I was allotted residential plot No. 337 in Shastri Colony, Yamunanagar, in 1976. I paid the price in four installments, as per their demand. When I approached the Chairman of the Improvement Trust to get the plot transferred to my name, my allotment was cancelled without any regard for the fact that I had made full payment for the freehold plot. Trees on the plot which were worth Rs 2 lakh were sold without even informing me and the police refused to register a case.

The District Consumer Court, after a struggle of eight years, directed the Chairman, Improvement Trust, to transfer the plot to my name within 30 days and to pay Rs 5000 as damages. The Trust has now gone to the State Consumer Court and it is anybody’s guess, how long it will take there.

And this has not happened to me alone but this has been the plight of most people like me. We are the most vulnerable people to be exploited by anyone who matters.

Maj Balwan Singh (retd), New Delhi

Tuition menace

The Haryana Government’s decision to ban private tuition by college lecturers is a step in the right direction. The will also provide a breather to the hard-pressed students. Parents were forced to spend huge amounts on tuitions. The situation was worse in the case of science students who were at the mercy of their teachers for the practical examinations. Besides, they had to rush from one tuition location to another, incurring extra expenses on transportation. Middle-income parents were doubly burdened as they were already hit by the highly expensive college education.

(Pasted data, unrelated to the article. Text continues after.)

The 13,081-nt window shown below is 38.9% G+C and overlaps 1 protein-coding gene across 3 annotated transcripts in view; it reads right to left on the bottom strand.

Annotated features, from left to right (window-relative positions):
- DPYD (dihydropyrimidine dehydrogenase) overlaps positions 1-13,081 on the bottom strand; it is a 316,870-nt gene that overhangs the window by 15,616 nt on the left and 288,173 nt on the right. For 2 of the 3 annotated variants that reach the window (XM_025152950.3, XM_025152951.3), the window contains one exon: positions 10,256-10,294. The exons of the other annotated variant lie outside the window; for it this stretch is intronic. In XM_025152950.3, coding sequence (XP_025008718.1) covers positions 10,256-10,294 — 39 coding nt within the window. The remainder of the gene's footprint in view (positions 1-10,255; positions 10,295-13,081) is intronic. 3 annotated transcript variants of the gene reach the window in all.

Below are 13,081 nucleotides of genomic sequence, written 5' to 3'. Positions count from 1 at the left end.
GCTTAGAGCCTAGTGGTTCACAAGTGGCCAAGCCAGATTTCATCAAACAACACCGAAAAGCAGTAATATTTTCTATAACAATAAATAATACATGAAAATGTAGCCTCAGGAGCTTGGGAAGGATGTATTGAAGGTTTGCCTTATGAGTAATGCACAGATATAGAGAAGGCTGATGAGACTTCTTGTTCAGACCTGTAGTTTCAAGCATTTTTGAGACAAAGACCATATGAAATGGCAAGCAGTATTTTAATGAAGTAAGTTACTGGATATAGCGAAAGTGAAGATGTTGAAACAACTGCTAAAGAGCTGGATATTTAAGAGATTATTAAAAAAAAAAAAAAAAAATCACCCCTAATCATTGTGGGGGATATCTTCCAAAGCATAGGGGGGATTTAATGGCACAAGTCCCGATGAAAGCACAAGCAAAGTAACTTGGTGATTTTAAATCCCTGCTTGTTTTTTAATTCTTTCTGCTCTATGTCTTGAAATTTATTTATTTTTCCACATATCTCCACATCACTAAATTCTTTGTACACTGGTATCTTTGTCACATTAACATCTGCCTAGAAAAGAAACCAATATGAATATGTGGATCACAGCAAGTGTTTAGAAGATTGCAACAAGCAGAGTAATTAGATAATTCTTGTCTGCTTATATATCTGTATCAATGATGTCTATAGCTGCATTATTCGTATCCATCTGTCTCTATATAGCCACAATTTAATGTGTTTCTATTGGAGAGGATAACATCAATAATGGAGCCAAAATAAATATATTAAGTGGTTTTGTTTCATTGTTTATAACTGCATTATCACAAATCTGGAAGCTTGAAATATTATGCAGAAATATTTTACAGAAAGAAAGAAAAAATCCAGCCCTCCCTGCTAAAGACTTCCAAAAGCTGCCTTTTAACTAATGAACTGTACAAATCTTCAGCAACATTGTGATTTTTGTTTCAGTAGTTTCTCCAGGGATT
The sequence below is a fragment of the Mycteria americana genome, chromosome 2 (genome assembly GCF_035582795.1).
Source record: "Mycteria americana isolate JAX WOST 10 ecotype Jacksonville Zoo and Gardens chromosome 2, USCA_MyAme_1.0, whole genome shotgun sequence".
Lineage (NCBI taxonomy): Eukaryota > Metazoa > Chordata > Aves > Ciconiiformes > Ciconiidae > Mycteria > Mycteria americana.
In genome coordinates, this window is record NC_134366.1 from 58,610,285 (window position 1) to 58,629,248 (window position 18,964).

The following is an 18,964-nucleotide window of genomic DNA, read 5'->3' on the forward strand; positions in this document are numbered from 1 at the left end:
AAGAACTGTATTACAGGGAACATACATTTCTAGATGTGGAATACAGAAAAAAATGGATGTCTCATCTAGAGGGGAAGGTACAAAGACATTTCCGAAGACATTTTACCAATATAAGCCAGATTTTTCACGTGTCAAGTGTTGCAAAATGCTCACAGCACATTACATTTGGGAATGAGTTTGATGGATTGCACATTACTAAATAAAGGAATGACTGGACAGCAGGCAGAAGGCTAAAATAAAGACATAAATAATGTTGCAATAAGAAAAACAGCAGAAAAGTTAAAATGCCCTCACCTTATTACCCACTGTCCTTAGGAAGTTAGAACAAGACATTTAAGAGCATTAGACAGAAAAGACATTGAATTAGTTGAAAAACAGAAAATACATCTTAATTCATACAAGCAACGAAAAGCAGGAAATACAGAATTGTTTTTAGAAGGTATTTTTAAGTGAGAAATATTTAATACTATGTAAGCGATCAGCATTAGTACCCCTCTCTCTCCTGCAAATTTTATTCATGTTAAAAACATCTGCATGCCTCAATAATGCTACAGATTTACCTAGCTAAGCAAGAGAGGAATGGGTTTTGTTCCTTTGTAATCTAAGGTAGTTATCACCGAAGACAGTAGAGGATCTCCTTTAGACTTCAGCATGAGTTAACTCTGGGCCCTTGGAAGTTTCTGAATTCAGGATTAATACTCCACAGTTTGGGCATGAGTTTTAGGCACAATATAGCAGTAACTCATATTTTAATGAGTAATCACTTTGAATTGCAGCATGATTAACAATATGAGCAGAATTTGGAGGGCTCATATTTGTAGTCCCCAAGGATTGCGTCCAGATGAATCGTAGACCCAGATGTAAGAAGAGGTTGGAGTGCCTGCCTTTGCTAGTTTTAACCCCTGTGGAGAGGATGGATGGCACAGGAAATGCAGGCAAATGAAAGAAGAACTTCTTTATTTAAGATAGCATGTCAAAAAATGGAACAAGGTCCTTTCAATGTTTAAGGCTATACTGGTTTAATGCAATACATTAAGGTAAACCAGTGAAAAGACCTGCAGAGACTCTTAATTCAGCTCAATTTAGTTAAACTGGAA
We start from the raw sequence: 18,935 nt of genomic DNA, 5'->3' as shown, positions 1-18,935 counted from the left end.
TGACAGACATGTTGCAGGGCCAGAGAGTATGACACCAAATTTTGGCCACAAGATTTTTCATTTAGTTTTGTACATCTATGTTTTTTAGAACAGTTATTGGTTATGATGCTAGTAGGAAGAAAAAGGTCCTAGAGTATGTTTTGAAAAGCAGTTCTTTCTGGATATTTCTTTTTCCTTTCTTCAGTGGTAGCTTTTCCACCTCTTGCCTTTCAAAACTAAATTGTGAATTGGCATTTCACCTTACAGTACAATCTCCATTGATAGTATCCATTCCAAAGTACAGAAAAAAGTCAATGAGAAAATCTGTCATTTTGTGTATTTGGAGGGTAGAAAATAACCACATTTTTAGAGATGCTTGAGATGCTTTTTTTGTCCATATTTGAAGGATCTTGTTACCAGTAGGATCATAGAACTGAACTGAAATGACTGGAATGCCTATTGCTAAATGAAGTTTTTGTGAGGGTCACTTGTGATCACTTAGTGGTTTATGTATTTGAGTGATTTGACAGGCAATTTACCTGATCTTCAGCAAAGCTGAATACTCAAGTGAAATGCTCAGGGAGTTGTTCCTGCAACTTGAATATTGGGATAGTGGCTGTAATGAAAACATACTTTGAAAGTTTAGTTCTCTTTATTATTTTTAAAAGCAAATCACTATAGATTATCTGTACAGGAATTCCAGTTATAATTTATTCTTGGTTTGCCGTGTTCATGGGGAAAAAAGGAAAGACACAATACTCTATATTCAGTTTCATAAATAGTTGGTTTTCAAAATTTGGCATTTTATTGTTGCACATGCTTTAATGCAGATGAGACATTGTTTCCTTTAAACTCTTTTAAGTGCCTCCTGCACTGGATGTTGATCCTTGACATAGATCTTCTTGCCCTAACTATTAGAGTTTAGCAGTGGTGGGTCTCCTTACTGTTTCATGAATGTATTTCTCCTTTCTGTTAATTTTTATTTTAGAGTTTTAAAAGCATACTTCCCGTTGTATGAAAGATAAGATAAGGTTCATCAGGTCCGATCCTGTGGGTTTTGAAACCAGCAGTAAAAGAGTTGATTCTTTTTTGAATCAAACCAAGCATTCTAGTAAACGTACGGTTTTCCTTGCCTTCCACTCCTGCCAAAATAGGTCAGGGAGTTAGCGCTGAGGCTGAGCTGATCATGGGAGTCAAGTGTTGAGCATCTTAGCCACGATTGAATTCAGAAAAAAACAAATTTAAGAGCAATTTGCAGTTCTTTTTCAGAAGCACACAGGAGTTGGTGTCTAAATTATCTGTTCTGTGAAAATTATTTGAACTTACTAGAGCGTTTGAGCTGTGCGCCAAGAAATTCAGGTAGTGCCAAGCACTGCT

Teaching work in colleges was seriously affected due to this malady as the teachers had their eyes on tuitions and the students were also non-serious, as they had to go through the same syllabus at the lecturer’s home again.

The move will check the falling standards of college education. Extra classes by college teachers for weak students should be made mandatory and the student’s performance should be linked with the teacher’s efficiency.

D.S. Mathur, Ambala CanttTop


Teaching shops

“The Tribune” has done a commendable job by highlighting the mushroom growth of the so-called “teaching shops” in various cities. It has revealed that the student-teacher ratio in these academies is 1:150. But it may surprise you that this ratio in Amritsar is 1:250. This should be an eye-opener to the government, the educationists and the policy-makers. This is a malaise about which everybody, including the students, the parents and the government, grumbles but nobody does anything. The government often accuses the teachers of resorting to these malpractices, and threatens them with dire consequences, little realising that their own policies are responsible for this mess. The government has not cared to study the cause of this evil.

The problem lies in the gap between what is taught in the classroom and what is asked in the competitive tests. In the competitive tests, the students are asked multiple choice questions at a fast pace whereas no such practice is given to them in the classroom. The teacher is required to finish the syllabus in the time prescribed by the Board which is not of much help to the students in the competitive tests. So the students have to go to these teaching shops which prepare them for these competitive tests.